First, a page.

New indie record label Warm and Fuzzy declares Oakland: The Secret Is Out with its flagship compilation of the same name. But for most of us locals, the fact that Oakland has a become a capital of rock in recent years should come as no great surprise. What is amazing is that a label has documented the music of an important region without trumping up its own contribution to the scene. That's because Warm and Fuzzy is less of a business and more of a love letter from two fans to the artists they adore. The initial inspiration for creating a label and putting out a comp struck 26-year-old Emily Harrison in true O-Town fashion -- as she was driving to the KFC/Taco Bell and chatting on her cell about how rad the local music scene had become. "I just felt that there's this real sense of music community in Oakland and it needed something to represent it," she says. "Oakland is tough, but in a good way. It has this amazing cultural history and so much going on, and it just doesn't feel the need to prove itself sometimes. [It's] not a scene where people go out to be seen, but [where] people are actually really enthusiastic about music and being in bands and doing something that's creative, which I think is really awesome." Her friend Jamal Mahone agreed, and soon the two were gathering tracks that showcase the tight-knit Oakland rock scene.
"You'll see the same people at some hardcore punk show and then something like the Foxgloves -- that's really sort of country-tinged, cute, melodic pop stuff," Emily says. That unique family vibe that binds all of Oakland's creative artists is really what solidifies the comp and explains its various flavors -- from the dark goth-influenced Black Ice to the Richard-Hell-reminiscent closing track from the Cuts, or the infectious '80s synth-pop of Partyline.
You can get a taste of this delightful mix by stirring it up at Warm and Fuzzy's compilation release party this Saturday at the new Mile High Club. The show starts at 9 p.m. and features five of the CD's amazing bands -- the Militant Children's Hour, Partyline, the Weegs, the Catholic Comb, and the Death of a Party. The price is $6 and includes fun times with guest DJ Nako. Check out OaklandMileHigh.com for the dirty details. -- Amrah Johnson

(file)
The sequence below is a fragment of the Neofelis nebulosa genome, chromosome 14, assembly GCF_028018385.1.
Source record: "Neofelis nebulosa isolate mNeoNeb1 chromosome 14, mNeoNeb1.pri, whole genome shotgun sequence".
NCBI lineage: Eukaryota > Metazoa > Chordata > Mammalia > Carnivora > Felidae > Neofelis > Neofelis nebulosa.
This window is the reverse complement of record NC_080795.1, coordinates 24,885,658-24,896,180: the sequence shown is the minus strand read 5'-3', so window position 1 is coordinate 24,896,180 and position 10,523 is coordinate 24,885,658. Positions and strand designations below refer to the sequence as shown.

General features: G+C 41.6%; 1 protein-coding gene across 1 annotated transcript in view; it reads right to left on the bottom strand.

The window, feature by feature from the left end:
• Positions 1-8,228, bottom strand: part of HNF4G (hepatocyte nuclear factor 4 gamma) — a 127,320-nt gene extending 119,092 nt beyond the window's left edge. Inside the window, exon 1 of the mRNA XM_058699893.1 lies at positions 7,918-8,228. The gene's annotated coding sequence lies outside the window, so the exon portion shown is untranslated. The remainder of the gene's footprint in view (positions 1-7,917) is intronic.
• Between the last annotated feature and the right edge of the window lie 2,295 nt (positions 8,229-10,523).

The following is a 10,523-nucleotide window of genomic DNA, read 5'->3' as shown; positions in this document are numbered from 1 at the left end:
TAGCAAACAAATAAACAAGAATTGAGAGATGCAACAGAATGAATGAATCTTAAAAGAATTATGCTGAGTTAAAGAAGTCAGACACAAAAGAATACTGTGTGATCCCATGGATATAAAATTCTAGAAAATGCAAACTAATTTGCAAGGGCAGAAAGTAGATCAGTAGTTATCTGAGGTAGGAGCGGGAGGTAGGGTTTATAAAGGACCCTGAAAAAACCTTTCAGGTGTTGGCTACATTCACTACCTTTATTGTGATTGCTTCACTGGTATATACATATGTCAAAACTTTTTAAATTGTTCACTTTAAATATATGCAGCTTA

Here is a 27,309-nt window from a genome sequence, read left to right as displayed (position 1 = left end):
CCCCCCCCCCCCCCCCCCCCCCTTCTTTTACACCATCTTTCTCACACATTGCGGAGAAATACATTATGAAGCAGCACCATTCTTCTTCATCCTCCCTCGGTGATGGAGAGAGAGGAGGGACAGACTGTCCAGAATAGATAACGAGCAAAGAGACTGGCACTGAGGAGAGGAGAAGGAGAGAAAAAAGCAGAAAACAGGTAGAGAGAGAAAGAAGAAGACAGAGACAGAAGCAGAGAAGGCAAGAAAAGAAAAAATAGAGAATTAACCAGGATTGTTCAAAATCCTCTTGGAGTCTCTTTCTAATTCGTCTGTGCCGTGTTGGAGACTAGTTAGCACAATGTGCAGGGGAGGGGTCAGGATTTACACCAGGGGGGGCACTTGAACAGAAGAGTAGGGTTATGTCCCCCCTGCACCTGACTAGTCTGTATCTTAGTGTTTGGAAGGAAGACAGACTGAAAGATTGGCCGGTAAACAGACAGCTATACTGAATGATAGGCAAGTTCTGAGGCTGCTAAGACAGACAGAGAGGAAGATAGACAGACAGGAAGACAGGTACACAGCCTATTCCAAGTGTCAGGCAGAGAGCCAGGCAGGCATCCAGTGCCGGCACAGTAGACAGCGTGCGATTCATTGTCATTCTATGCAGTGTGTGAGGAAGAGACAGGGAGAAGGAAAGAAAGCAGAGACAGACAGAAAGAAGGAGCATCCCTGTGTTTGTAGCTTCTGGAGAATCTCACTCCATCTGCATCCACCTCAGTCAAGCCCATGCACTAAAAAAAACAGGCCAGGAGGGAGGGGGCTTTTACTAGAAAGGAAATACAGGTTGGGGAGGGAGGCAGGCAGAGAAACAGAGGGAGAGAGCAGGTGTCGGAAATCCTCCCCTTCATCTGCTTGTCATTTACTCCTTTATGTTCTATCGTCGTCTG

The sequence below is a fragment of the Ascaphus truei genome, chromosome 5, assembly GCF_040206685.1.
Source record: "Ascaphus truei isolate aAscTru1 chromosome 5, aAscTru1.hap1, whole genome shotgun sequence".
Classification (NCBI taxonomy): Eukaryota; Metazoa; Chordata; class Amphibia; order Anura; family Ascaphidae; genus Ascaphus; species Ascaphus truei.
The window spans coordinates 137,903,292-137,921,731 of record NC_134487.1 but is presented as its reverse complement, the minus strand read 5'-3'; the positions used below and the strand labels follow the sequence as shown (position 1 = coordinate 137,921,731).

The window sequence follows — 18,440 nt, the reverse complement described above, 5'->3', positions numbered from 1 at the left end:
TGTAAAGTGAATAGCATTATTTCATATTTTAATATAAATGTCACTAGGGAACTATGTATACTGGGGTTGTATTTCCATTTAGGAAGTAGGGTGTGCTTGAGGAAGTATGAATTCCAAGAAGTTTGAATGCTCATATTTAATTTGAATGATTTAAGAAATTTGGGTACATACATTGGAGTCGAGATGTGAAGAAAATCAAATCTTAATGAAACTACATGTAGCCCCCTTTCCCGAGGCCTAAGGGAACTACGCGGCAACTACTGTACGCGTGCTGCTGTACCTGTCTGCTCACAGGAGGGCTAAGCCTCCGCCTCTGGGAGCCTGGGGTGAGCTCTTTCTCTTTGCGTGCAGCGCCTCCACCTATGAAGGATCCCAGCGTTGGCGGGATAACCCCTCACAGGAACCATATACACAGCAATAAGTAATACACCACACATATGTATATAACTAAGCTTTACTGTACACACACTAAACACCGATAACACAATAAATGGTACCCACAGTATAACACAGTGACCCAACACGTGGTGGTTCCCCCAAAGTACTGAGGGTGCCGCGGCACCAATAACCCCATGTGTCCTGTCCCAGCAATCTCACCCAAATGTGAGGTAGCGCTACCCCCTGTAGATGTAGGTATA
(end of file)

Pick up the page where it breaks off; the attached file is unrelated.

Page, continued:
Troubles forgotten in El C.
Without your love/It's a honky-tonk parade/Without your love/It's a melody played in a penny arcade. So goes "Paper Moon," one song in the repertoire of the Frisky Frolics. But you get the feeling this throwback quintet wouldn't mind playing in either a honky-tonk parade or a penny arcade. They'll certainly be right at home playing Depression-era classics like "Louise," interspersed with rarer numbers, at El Cerrito's Down Home Music (10341 San Pablo Ave.). Listen to that ukulele wail this Saturday at 2 p.m. for free. 510-525-2129. -- Stefanie Kalem
Our Seth, So Mature!
If you were a fan of ironic rock pranksters Spore Attic, be sure to Ween yourself off the shtick before listening to SA member Seth Lepore's new project, Older Than Hours . The Berkeley-based Lepore has cut the comedy in favor of earnestness for his new songs -- abstract odes to love, identity crises, and politics, recorded at home with the help of ample electronics. Live, Lepore pads out his dissonant, new-wave bedroom pop with drummer Jason Levis (Married Couple) and other Bay Area notables. Check it out at Epic Arts (1923 Ashby Ave., Berkeley) this Friday with dance-pop outfit Masoose . 8 p.m., $5-$10 sliding scale. EpicArts.org or 510-644-2204. -- Stefanie Kalem
The always resourceful and inventive Oakland Public Library has scored a first with its exhibition, What the ... Is That? It's made an art show out of a Lost and Found Dept. Someone with a sense of humor gathered the odds and ends -- photos, cards, notes, etc. -- left behind by students visiting the library's Teen Zone in the last few years. Sounds like a ready-made time capsule of urban teenage life in the early 21st century. Drop by the Teen Zone on the second floor of the main library, 125 14th St., and have a look. -- Kelly Vance
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